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Crowned in Glory




But about the Son he says,

“Your throne, O God, will last for ever and ever; a scepter of justice will be the scepter of your kingdom”

(Hebrews 1:8).


Background music: Michael W Smith, Christmas at Wildwood from Every Christmas



People love the grandeur of royalty. But monarchical rule is somewhat foreign to us Americans. In fact, it was in revolt of despotism that the United States was born.


But, if you are a people, and you have bad leadership (and I do mean bad), and everyone else around you has a king, what do you suppose you want, too?


When Israel’s judge and prophet Samuel grew old, he appointed his sons, Joel and Abijah, as Israel’s leaders. But his sons did not follow his ways. They turned aside after dishonest gain, accepted bribes, and perverted justice (1 Samuel 8:1-22).


So, all the elders of Israel gathered together and confronted Samuel at Ramah. They said to him, “You are old, and your sons do not follow your ways; now appoint a king to lead us, such as all the other nations have.”


But when they said, “Give us a king to lead us”, this displeased Samuel. So he prayed to the Lord. And the Lord told him, “Listen to all that the people are saying to you; it is not you they have rejected, but they have rejected me as their king. As they have done from the day I brought them up out of Egypt until this day, forsaking me and serving other gods, so they are doing to you. Now listen to them; but warn them solemnly and let them know what the king who will reign over them will claim as his rights.”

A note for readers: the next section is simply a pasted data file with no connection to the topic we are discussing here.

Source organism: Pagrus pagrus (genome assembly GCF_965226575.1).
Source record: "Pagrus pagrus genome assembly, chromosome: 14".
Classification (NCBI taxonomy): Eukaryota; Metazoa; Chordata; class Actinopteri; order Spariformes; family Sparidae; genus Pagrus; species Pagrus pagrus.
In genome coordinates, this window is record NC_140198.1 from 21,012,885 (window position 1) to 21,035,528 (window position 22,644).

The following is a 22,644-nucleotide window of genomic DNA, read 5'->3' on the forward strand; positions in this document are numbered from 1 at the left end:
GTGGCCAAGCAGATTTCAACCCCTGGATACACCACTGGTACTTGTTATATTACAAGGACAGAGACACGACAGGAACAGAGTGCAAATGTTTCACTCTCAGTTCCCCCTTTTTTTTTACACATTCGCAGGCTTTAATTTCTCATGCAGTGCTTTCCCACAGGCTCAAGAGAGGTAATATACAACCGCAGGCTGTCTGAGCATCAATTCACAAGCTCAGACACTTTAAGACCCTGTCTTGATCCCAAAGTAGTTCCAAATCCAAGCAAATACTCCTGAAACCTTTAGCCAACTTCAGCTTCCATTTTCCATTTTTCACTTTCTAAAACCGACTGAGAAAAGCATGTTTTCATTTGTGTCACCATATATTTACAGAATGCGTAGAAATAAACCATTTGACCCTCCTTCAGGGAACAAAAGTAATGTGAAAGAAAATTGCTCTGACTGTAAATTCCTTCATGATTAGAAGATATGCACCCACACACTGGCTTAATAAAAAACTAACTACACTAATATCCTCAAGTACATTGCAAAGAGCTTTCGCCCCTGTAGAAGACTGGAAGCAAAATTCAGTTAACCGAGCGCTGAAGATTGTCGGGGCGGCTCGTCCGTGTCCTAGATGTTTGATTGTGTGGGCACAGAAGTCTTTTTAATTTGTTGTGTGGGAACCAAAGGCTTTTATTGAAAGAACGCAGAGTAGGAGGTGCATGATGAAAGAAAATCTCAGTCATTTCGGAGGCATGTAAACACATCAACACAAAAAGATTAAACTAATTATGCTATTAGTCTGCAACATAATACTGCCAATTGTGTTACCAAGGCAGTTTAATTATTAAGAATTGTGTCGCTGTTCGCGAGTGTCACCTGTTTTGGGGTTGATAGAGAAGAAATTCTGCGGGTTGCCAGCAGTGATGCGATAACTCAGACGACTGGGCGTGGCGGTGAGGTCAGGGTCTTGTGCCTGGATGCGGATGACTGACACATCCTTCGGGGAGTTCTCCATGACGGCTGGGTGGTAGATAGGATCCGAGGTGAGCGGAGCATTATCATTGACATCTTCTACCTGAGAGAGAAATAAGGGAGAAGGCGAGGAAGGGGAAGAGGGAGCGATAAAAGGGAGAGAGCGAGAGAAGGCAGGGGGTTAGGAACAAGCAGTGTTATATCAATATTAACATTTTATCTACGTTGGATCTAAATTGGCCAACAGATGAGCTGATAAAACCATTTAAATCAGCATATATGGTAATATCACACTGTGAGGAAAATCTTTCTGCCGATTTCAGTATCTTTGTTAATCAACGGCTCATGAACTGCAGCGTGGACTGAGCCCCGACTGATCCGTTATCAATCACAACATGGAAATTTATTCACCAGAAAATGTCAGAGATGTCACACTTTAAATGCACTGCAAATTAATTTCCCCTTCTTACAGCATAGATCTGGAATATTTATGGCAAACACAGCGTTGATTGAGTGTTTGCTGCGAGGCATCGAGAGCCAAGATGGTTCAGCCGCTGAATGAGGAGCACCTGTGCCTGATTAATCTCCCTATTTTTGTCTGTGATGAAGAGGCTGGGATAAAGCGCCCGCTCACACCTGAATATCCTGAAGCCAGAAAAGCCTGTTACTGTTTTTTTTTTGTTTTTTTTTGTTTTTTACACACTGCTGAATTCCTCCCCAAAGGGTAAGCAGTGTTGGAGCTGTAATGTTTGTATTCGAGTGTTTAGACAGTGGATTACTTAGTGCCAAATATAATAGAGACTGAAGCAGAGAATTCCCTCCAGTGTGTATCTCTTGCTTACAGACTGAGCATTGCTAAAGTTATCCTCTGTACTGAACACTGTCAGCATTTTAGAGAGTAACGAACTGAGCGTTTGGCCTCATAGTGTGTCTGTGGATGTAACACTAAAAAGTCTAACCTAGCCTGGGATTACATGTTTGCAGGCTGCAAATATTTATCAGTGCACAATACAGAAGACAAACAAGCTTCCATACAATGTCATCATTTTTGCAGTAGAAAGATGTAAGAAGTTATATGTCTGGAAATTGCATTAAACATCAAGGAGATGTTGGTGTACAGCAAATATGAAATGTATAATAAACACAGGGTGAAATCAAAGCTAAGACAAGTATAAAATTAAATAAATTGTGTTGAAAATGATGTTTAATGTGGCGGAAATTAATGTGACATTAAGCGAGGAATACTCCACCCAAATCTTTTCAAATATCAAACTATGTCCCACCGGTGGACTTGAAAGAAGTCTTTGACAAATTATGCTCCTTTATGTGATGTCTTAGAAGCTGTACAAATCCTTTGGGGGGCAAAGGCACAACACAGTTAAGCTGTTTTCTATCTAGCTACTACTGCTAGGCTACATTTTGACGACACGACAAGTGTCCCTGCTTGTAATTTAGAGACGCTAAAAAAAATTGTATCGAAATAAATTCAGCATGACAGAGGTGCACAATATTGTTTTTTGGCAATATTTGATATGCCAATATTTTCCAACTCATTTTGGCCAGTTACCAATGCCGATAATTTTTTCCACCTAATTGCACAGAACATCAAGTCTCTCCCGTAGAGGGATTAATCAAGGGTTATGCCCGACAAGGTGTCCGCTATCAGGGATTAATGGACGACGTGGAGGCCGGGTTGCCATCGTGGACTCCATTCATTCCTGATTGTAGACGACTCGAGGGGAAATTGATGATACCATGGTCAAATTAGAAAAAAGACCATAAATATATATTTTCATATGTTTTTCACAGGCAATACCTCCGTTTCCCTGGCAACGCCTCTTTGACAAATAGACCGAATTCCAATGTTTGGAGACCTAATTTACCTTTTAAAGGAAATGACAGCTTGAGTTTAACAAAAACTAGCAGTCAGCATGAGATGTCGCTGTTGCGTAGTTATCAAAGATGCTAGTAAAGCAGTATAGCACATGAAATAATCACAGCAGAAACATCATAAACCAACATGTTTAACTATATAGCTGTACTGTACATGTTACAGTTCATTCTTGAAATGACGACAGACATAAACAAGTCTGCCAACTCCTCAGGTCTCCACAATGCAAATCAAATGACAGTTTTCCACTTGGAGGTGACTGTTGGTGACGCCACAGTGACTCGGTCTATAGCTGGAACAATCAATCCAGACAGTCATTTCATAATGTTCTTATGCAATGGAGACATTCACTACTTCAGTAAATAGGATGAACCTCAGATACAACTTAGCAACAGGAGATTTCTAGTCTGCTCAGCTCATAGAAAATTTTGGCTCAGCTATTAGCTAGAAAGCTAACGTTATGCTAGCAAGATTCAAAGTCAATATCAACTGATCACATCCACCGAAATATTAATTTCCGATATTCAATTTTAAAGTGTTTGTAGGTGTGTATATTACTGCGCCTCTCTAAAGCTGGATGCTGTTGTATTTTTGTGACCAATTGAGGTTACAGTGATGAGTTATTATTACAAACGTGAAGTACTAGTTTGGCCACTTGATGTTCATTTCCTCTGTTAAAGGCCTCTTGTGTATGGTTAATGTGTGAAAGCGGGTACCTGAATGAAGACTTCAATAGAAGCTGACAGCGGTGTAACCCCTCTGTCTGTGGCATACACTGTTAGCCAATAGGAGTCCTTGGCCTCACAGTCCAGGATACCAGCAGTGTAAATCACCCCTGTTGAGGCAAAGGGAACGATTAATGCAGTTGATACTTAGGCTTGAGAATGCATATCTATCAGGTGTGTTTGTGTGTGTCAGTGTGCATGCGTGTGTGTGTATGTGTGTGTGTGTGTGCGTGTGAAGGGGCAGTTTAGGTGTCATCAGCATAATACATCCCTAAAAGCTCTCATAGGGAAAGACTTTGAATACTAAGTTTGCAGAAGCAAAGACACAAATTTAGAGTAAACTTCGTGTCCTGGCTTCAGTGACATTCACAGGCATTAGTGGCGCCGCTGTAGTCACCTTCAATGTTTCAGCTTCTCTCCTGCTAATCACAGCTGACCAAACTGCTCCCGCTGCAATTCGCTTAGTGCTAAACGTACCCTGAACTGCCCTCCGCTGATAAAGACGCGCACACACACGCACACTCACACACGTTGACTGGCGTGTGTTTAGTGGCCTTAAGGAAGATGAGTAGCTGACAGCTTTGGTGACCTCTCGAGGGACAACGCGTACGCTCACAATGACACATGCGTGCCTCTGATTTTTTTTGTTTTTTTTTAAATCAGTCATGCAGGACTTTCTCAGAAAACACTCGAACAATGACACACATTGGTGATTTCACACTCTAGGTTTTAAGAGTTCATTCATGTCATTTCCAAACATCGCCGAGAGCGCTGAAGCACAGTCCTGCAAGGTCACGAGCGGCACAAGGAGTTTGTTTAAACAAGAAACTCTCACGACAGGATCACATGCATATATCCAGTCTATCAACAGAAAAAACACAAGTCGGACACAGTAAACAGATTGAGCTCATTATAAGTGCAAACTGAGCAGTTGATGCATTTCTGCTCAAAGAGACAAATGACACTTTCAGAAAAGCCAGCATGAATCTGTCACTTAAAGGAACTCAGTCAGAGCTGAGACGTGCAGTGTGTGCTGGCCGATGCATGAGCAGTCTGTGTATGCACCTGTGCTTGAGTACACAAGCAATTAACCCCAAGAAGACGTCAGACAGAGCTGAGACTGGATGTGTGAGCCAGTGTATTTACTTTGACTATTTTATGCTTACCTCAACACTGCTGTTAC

Samuel told all the words of the Lord to the people who were asking him for a king. He honestly warned them of the dangers of their desire. They could expect the king to rule over them harshly. (You can read God’s extensive warning through Samuel in 1 Samuel 8:11-18.)


Even with the dire details, the people refused to listen to Samuel. “No!” they insisted. “We want a king over us. Then we will be like all the other nations, with a king to lead us and to go out before us and fight our battles.”


Samuel listened to all the people had to say. Then he repeated it before the Lord. The Lord granted their request and replied, “Listen to them and give them a king.”


God had a King-of-Perfection already prepared. But the people rejected God as their King. They wanted a king of their own choosing, like all their neighbors. And they certainly didn’t want to wait on God’s timing for His Messiah to be born into the world.


God gave them over to their desires. And they suffered the consequences, as forewarned.


A total of 42 kings reigned over Israel and Judah. Only three reigned over the mostly “united” kingdom of Israel. Subsequently, 19 reigned over the northern kingdom of Israel and 20 over the southern kingdom of Judah. Each of these kings ruled only for a time. And each of these kings failed the people. But to David, God promised an eternal King who would reign justly (2 Samuel 7:16).


God, the Father, would pass on His Kingdom to His Son, the Promised Seed, through a covenant with the royal line of David. A kingdom the Gates of Hades would come against—and yet endure.


The King came, born of a virgin as promised, in the days of Caesar Augustus.


The kingdom of God came near. And Jesus has been heralded its King, the Anointed One of God. He is the eternal King of Righteousness, whose kingdom will have no end.


May every knee bow before Him—the King prepared of God. And may it begin this Christmas.




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